In A Thousand Times Goodnight, the main character, Rebecca (Juliette Binoche) faces an important dilemma of whether to work or be a wife and Mum. These roles are mutually exclusive because she is employed as a war photographer and she’s had a number of brushes with death. This film is ultimately a beautifully-shot family drama that offers a complex and nuanced portrait of its heroine.
A Thousand Times Goodnight is directed by former war photographer, Erik Poppe. There are moments in the film where his shots are used which help lend the proceedings an air of authenticity. The story was co-written by Poppe along with Harald Rosenløw-Eeg and is clearly a labour of love for the former. But the story does occasionally falter on the dramatic front as it suffers from being a little too slow and contrived at points.
The story begins with Rebecca taking the last photographs of a group of Afghani women who are preparing a suicide bomber. In the resulting blast, Rebecca suffers physical and mental injuries. When she returns home to her husband Marcus (Nikolaj Coster-Waldau (Game of Thrones)) in Ireland he forces her to make a hard choice. If she decides to continue shooting conflicts it will spell the end of their marriage.
The couple’s eldest daughter (a promising, Lauryn Canny) is equally fascinated and frightened by her mother’s choice of work. When the youngster receives a school assignment about Africa, an opportunity poses itself for some reconciliation and mother/daughter bonding. This chance feeds Rebecca’s sense of determination and resolve to take photographs that make a difference and inform an ignorant public who are only interested in stories about Paris Hilton not wearing any underpants.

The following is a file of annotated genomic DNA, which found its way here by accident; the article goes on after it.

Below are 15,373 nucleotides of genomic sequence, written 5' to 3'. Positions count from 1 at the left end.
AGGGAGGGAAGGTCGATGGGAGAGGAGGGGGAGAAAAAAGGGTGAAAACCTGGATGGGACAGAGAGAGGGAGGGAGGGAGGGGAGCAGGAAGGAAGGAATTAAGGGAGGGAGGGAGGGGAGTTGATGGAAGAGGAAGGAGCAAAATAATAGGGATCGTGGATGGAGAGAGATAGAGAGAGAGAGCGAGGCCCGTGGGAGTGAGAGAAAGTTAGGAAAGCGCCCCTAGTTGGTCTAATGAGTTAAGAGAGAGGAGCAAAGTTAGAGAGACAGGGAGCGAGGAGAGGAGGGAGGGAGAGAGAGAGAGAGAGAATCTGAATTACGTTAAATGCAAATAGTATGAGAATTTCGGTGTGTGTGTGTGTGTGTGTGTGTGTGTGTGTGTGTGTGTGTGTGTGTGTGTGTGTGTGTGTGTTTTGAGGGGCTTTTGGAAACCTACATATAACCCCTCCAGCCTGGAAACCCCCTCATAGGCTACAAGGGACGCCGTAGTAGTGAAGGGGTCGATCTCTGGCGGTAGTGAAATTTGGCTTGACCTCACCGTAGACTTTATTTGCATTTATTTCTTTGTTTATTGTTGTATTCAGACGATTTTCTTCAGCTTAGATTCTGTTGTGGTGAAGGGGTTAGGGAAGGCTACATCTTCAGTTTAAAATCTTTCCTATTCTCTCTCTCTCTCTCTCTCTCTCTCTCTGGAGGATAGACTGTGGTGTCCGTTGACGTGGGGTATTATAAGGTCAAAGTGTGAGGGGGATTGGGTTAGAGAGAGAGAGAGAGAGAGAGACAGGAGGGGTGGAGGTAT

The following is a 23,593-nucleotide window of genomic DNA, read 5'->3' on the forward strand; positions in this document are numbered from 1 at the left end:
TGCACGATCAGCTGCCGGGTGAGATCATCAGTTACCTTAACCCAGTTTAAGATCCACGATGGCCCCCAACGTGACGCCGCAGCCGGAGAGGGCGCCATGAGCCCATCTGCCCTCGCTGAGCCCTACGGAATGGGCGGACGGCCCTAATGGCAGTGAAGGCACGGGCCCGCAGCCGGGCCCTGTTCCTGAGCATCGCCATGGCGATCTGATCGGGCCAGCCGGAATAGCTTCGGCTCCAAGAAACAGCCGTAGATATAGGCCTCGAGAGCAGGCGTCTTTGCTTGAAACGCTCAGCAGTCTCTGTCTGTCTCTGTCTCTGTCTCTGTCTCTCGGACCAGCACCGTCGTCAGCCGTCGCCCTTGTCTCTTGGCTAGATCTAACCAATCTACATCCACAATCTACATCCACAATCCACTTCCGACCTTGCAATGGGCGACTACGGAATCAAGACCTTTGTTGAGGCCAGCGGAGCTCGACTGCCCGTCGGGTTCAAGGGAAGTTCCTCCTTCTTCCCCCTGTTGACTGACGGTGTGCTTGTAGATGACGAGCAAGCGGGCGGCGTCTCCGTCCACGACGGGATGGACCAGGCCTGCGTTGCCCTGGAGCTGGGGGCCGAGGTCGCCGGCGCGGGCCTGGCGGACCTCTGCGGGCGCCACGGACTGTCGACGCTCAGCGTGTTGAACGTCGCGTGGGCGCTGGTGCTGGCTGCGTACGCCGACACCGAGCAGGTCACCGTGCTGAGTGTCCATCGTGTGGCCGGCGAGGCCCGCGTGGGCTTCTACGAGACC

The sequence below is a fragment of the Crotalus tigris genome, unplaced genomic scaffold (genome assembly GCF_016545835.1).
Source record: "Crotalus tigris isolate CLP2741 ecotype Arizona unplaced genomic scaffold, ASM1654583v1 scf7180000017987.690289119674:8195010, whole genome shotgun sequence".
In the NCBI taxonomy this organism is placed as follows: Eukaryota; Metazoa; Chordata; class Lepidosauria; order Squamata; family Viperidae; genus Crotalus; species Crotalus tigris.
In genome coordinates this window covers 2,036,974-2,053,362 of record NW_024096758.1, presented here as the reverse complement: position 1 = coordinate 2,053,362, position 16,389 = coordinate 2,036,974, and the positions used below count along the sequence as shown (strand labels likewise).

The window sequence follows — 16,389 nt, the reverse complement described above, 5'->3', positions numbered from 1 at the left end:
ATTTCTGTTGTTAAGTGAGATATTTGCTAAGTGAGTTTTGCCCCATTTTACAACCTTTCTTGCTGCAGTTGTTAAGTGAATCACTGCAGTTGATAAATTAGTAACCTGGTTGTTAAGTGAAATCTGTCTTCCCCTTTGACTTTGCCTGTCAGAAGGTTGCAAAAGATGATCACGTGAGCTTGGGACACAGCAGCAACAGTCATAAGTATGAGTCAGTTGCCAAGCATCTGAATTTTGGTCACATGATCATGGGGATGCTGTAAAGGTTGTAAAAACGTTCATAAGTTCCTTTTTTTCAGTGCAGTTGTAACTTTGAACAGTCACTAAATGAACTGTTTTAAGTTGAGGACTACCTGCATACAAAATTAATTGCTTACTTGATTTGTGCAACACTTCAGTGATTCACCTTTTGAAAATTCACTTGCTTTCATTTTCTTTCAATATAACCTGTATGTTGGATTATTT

Juliette Binoche puts in an excellent, heartfelt and emotional performance as Rebecca. You really do get a sense that she is hell-bent on exposing injustice and suffering. There is also a cameo from U2’s drummer, Larry Mullen Jr., who plays a family friend. The film has a quiet tension as it reflects on various elements and is a gritty look at the ethics of war photography and its impact on relationships and the public.
A Thousand Times Goodnight is a relevant and important film. It’s an intense character study of a committed and ambitious woman who is torn between loyalties. And while it is by no means perfect, it will make you stop and think twice about the actual costs associated with photographers and photojournalism, in particular. In short, it’s deeply affecting.
Originally published on 27 April 2015 at the following website: http://www.impulsegamer.com/thousand-times-goodnight-blu-ray-review/
Visit Impulse Gamer’s homepage at: http://www.impulsegamer.com/